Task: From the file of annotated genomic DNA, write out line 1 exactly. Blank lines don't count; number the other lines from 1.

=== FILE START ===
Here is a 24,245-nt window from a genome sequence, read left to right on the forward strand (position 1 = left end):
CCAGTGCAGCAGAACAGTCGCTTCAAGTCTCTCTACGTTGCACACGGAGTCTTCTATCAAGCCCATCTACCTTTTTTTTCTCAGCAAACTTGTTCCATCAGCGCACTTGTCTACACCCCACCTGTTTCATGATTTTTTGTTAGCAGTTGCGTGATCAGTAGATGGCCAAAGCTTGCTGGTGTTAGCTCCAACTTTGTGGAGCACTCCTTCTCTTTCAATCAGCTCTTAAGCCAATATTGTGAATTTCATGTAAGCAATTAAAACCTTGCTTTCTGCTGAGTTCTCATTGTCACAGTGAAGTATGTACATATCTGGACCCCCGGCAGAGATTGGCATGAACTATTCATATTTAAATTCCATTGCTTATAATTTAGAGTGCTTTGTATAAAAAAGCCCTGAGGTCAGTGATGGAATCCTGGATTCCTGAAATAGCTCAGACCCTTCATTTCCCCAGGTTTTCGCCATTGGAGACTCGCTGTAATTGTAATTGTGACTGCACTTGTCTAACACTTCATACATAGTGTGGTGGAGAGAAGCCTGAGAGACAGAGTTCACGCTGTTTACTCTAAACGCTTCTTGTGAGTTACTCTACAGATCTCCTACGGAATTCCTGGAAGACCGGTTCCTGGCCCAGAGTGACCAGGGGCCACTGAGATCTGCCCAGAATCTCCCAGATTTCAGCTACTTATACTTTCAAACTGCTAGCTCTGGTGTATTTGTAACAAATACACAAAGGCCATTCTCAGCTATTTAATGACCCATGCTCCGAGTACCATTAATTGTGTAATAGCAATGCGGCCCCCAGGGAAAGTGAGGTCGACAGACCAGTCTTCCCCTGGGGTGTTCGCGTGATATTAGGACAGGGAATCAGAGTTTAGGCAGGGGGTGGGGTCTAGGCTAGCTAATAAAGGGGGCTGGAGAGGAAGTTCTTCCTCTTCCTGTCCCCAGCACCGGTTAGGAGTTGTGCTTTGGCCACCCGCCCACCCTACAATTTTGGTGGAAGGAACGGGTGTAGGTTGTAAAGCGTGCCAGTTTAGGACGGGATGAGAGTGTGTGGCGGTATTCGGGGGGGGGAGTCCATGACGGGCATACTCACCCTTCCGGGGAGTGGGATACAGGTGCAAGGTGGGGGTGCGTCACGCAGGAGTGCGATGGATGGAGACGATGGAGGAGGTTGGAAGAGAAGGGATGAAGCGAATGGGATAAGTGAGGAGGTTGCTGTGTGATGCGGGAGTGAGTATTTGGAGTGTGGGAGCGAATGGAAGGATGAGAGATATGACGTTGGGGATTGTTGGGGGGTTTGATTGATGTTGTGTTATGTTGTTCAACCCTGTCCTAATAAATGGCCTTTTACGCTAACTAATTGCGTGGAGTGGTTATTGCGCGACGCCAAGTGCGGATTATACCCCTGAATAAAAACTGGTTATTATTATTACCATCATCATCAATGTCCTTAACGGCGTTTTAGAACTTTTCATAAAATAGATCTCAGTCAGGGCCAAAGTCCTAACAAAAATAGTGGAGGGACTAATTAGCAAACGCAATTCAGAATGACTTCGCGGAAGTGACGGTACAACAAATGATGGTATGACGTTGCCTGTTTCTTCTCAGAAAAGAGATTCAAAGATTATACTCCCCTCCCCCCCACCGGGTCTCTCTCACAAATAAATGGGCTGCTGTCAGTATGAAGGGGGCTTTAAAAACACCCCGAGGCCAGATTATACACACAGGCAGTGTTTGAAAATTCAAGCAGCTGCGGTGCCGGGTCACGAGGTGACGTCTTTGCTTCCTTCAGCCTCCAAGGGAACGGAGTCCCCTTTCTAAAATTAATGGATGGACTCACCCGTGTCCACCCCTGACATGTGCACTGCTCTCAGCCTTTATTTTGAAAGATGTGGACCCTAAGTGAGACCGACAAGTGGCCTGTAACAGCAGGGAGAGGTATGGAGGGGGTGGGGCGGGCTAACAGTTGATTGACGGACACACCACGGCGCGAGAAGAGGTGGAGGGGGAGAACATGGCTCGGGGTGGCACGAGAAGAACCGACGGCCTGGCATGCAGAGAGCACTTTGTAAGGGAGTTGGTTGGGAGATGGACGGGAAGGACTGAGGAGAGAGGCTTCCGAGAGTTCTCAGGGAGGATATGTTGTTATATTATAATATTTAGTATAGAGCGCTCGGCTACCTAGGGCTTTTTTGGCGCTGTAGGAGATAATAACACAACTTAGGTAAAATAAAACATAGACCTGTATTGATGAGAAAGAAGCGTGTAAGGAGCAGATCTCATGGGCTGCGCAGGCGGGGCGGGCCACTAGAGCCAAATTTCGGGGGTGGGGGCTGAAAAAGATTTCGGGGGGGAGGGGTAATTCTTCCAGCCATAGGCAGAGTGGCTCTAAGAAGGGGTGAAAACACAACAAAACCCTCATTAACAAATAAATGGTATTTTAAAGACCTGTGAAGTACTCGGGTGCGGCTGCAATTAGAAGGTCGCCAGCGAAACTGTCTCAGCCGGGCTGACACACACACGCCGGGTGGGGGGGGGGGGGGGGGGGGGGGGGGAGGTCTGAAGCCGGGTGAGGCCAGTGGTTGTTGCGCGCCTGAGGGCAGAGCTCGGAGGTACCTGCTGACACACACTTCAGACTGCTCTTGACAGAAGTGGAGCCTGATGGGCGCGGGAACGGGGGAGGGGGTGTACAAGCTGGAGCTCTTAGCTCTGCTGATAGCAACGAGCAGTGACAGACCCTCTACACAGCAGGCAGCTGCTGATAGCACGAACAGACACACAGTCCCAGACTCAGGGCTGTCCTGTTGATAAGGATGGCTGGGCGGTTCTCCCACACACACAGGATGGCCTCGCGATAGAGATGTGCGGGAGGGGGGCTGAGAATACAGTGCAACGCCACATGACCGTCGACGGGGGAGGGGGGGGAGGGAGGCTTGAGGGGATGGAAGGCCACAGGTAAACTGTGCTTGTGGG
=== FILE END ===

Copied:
Here is a 24,245-nt window from a genome sequence, read left to right on the forward strand (position 1 = left end):